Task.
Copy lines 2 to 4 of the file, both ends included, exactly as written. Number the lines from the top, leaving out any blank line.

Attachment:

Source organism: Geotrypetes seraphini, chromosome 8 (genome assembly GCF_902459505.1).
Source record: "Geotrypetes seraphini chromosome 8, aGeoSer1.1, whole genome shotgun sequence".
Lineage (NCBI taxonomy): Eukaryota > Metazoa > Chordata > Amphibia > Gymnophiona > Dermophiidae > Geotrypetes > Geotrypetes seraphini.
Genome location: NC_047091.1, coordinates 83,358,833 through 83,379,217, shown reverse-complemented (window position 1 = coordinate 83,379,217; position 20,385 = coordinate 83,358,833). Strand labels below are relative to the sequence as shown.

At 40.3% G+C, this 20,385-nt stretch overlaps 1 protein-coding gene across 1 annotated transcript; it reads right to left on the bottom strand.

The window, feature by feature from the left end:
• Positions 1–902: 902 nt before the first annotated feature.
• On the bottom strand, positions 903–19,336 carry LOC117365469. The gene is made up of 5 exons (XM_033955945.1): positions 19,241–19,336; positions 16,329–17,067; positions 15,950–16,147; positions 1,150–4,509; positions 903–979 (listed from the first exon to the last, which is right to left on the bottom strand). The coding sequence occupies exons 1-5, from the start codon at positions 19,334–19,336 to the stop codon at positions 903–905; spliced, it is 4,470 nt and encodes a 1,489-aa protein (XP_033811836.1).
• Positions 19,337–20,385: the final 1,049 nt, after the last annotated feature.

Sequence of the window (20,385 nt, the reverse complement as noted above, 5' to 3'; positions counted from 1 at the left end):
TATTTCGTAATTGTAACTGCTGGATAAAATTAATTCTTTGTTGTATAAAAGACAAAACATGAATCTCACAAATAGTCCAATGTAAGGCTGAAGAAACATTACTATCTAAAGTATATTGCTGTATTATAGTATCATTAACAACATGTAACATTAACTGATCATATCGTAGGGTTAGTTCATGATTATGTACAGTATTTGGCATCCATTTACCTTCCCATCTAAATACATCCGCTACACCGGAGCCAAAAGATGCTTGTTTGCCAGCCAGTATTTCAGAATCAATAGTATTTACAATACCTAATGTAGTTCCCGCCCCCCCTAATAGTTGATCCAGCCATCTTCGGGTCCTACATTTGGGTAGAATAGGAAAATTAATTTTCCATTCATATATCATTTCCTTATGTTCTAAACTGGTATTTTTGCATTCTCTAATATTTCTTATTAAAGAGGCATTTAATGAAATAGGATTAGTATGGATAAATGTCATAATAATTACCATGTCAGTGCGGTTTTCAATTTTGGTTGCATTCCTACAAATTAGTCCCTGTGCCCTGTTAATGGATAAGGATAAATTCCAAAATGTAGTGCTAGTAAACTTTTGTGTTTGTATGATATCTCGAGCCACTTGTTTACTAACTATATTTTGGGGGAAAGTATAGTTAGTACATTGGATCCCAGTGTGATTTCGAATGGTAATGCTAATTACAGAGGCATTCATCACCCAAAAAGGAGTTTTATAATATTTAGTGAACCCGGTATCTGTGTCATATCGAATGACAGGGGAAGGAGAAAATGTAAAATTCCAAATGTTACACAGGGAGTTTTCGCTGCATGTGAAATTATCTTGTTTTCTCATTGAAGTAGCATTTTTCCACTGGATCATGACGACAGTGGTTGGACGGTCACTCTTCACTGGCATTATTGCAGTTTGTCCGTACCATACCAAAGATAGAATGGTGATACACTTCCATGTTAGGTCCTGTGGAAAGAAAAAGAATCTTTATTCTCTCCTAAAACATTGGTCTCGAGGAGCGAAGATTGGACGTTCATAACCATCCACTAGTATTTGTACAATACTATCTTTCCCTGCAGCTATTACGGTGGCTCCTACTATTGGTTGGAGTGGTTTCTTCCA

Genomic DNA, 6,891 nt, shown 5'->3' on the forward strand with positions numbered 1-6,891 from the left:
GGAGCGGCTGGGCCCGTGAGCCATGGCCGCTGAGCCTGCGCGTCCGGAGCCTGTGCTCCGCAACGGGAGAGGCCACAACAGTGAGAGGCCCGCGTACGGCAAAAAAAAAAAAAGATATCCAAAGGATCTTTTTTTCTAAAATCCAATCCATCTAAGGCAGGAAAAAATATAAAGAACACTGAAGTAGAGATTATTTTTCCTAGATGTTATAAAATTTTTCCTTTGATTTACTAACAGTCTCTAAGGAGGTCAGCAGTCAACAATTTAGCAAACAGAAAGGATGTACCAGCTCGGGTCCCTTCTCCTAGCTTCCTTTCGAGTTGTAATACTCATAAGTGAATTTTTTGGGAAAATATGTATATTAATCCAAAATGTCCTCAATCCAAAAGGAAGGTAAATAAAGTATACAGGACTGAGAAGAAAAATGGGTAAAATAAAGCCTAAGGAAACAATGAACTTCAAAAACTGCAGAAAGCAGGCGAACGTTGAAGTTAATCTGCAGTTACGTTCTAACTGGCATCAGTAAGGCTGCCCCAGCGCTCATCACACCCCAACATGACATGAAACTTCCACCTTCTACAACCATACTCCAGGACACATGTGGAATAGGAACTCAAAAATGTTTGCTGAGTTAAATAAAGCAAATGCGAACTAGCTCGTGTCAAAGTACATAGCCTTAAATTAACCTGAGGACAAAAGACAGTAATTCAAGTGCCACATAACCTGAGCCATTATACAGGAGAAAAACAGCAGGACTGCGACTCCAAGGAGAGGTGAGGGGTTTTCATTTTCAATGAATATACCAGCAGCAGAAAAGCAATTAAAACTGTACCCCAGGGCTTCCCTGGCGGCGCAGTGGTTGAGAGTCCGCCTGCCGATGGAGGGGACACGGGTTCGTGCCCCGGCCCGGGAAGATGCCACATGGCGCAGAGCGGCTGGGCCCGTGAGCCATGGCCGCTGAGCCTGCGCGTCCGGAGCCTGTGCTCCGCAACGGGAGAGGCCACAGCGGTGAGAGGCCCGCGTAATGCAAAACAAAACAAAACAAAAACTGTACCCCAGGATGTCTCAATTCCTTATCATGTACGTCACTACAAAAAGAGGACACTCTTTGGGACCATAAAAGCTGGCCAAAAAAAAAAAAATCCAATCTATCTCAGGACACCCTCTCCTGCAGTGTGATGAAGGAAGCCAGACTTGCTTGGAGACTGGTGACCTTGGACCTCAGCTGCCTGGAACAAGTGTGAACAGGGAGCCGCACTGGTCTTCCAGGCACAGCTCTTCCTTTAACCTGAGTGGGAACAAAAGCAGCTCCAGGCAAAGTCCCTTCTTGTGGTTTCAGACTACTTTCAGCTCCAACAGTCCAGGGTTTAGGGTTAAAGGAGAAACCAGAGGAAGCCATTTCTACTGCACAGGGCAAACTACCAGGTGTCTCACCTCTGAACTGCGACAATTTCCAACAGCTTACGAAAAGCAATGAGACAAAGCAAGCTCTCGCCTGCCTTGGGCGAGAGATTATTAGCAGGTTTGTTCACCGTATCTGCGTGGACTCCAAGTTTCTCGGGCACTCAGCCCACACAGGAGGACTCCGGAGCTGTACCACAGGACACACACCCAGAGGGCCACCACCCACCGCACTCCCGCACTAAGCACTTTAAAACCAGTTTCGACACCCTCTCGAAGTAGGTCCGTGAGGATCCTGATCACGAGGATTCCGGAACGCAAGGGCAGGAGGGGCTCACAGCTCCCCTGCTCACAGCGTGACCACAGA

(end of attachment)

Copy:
Source record: "Geotrypetes seraphini chromosome 8, aGeoSer1.1, whole genome shotgun sequence".
Lineage (NCBI taxonomy): Eukaryota > Metazoa > Chordata > Amphibia > Gymnophiona > Dermophiidae > Geotrypetes > Geotrypetes seraphini.
Genome location: NC_047091.1, coordinates 83,358,833 through 83,379,217, shown reverse-complemented (window position 1 = coordinate 83,379,217; position 20,385 = coordinate 83,358,833). Strand labels below are relative to the sequence as shown.